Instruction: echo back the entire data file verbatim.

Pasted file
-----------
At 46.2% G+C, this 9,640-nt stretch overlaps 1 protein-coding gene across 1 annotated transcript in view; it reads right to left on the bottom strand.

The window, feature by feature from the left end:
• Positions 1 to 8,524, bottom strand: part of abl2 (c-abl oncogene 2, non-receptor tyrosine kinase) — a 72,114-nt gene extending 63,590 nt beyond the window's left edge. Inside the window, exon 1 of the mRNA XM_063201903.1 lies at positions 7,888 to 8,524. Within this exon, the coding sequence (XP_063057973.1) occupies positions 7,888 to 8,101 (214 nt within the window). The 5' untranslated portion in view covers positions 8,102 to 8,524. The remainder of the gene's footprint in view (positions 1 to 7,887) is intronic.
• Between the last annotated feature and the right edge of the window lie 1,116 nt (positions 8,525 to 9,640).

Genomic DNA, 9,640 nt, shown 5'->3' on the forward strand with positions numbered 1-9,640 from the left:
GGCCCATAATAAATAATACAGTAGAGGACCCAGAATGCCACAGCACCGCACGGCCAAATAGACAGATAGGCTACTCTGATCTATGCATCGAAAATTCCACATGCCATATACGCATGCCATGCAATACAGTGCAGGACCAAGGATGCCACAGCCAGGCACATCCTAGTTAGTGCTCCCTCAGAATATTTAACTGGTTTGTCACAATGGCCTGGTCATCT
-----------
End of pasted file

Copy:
At 46.2% G+C, this 9,640-nt stretch overlaps 1 protein-coding gene across 1 annotated transcript in view; it reads right to left on the bottom strand.

The window, feature by feature from the left end:
• Positions 1 to 8,524, bottom strand: part of abl2 (c-abl oncogene 2, non-receptor tyrosine kinase) — a 72,114-nt gene extending 63,590 nt beyond the window's left edge. Inside the window, exon 1 of the mRNA XM_063201903.1 lies at positions 7,888 to 8,524. Within this exon, the coding sequence (XP_063057973.1) occupies positions 7,888 to 8,101 (214 nt within the window). The 5' untranslated portion in view covers positions 8,102 to 8,524. The remainder of the gene's footprint in view (positions 1 to 7,887) is intronic.
• Between the last annotated feature and the right edge of the window lie 1,116 nt (positions 8,525 to 9,640).

Genomic DNA, 9,640 nt, shown 5'->3' on the forward strand with positions numbered 1-9,640 from the left:
GGCCCATAATAAATAATACAGTAGAGGACCCAGAATGCCACAGCACCGCACGGCCAAATAGACAGATAGGCTACTCTGATCTATGCATCGAAAATTCCACATGCCATATACGCATGCCATGCAATACAGTGCAGGACCAAGGATGCCACAGCCAGGCACATCCTAGTTAGTGCTCCCTCAGAATATTTAACTGGTTTGTCACAATGGCCTGGTCATCT